Dr. John has been making white funk soul for over 45 years now. He loves it. You can still hear it. In everything he does. He’s getting towards his mid 70s and it sounds as much fun and asnecessary to him (as the air we breathe) as it ever was. There is no retiring for a real musician, and this record – a tribute to the great Louis Armstrong – proves that music is not just an obsession, it’s an entire life. Dr. John will make music until it is no longer possible. For that we should be grateful. This is a fitting tribute to a legend’s music, by a man who by now has long since confirmed his place as one of the great music makers of the last 50 years.
While this record doesn’t display the man’s great knack for writing blissed out funk soul, it does show a delightful turn at donning his hat to a man who wrote many songs he loves and finding a new way of presenting those tracks, some of them extremely well known. There’s a candour and charm all of his own that is applied to his music, be it his own or that of others. This album is laid back and doesn’t demand much, it is an album to have fun to, to admire, or to simply have in the background.
The sense of fun attached to many of these interpretations is genuinely the essence of New Orleans music. He doesn’t just hail from there, he IS New Orleans. You can see the musicians on stage playing these tracks, you can see the people drinking, dancing, smoking, you can see the smoke filling the beautiful night time jazz club, and everyone having an amazing time. That comes out i the tracks. It might not be what you seek from jazz, or funk, or blues, but it does lift the listener and inevitably put a smile on the face and start your toes tapping, whether you noticed it or not.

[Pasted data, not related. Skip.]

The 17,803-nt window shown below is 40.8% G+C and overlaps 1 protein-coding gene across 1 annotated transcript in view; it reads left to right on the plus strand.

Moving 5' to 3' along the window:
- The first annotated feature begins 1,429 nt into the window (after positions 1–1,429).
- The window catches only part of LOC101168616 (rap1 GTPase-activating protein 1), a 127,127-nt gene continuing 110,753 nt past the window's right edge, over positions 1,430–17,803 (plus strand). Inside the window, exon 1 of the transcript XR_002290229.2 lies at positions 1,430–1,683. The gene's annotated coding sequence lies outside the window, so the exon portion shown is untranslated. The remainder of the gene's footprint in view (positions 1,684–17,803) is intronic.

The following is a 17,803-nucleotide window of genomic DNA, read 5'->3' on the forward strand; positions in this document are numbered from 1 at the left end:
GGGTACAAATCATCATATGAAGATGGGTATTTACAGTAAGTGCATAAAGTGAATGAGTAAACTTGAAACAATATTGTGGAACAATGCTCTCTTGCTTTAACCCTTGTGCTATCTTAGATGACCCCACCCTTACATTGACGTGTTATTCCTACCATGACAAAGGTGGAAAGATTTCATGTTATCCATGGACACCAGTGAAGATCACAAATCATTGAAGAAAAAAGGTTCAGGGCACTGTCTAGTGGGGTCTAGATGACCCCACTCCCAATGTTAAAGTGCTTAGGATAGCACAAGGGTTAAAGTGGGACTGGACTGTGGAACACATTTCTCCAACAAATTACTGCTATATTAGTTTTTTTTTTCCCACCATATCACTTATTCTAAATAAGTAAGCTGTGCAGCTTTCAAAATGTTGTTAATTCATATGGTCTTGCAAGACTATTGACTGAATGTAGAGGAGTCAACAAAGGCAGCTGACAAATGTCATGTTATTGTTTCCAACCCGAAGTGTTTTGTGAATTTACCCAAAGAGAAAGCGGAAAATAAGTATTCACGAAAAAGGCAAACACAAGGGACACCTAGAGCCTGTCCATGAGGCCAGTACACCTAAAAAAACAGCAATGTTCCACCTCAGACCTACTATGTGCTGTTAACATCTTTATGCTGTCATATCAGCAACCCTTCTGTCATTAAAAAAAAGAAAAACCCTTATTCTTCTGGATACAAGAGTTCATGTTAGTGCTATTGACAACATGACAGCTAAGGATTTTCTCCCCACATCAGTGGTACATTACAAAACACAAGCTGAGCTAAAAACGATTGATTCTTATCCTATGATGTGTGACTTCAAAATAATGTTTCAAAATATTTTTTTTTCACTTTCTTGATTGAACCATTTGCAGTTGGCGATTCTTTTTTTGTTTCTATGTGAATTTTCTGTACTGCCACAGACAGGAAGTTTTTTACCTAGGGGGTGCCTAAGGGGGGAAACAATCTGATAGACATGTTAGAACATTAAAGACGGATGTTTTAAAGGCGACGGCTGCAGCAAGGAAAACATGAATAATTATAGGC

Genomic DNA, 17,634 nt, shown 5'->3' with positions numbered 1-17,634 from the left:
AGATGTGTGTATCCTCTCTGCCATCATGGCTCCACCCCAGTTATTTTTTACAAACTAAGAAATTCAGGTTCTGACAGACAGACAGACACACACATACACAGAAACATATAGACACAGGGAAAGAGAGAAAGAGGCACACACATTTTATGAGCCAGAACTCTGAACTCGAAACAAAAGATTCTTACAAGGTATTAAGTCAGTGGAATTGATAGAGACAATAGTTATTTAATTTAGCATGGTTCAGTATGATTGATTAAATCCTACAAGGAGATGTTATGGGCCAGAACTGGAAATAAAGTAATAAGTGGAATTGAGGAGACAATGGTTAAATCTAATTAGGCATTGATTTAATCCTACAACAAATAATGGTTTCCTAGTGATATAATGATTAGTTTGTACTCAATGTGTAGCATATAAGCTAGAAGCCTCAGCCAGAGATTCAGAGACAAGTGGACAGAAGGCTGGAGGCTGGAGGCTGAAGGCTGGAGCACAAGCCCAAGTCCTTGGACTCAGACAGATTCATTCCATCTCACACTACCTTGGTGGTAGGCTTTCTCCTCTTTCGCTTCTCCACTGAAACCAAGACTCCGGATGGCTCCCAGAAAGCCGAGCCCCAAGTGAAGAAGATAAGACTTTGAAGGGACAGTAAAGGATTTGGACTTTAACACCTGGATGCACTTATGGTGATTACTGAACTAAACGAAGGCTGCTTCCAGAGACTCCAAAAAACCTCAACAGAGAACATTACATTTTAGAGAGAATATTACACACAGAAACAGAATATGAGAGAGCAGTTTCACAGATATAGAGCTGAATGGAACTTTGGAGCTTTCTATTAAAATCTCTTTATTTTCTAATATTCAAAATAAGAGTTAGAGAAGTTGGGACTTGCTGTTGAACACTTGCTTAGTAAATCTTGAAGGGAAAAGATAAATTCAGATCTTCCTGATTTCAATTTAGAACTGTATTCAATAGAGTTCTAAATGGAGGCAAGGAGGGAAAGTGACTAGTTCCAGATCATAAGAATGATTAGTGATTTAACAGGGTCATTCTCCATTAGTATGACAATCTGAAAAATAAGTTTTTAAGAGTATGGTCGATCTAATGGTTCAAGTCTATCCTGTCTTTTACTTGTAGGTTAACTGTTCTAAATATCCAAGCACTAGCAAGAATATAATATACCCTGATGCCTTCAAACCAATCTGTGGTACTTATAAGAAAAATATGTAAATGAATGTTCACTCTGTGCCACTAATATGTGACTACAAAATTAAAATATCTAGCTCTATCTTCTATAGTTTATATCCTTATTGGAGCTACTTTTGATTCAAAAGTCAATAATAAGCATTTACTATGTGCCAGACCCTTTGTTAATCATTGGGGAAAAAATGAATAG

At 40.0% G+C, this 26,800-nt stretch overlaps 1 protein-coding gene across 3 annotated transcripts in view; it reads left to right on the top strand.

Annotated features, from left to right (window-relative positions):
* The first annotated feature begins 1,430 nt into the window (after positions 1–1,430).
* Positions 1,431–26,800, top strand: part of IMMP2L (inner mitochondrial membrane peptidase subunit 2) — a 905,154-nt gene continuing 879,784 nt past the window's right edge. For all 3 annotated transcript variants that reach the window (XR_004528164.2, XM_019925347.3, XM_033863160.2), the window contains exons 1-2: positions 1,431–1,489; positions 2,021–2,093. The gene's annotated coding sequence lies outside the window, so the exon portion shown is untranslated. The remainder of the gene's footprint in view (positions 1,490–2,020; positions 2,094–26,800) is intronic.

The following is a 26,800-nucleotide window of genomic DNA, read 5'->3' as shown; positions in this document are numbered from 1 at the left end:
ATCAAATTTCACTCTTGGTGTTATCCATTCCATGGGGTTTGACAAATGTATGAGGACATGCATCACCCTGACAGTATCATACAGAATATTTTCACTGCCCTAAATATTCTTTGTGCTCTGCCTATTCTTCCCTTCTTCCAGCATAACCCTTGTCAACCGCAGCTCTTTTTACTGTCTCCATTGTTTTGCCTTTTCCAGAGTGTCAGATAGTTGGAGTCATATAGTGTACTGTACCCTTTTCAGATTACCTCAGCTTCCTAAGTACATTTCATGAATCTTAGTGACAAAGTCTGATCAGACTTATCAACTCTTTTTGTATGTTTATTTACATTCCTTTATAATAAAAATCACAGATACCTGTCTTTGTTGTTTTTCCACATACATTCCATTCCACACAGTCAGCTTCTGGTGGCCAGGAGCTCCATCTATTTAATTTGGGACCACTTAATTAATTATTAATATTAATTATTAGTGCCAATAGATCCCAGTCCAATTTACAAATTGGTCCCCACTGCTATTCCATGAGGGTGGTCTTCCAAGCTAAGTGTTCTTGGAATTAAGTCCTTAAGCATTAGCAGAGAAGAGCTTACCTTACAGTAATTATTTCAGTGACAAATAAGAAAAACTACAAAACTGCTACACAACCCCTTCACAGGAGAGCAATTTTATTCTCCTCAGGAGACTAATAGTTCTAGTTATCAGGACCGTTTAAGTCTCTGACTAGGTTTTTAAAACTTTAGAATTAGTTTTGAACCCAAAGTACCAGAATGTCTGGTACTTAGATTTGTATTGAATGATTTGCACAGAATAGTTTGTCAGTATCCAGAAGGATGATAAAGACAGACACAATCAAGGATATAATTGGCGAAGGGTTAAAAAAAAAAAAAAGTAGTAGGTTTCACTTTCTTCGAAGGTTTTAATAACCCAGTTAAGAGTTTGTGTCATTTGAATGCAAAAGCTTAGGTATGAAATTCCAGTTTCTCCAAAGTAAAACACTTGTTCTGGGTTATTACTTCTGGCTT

Given how magnificent and inspiring 2012’s ‘Locked Down’ was this might be seen as a step down, but for fans of Armstrong and Dr. John this might just be an early Christmas gift which will be played until it has been spun into oblivion. It certainly fits for any self respecting adult party this side of the blues jazz funk divide. A party that might just get itself started when nothing else would. Check it out, it’s certainly worthwhile.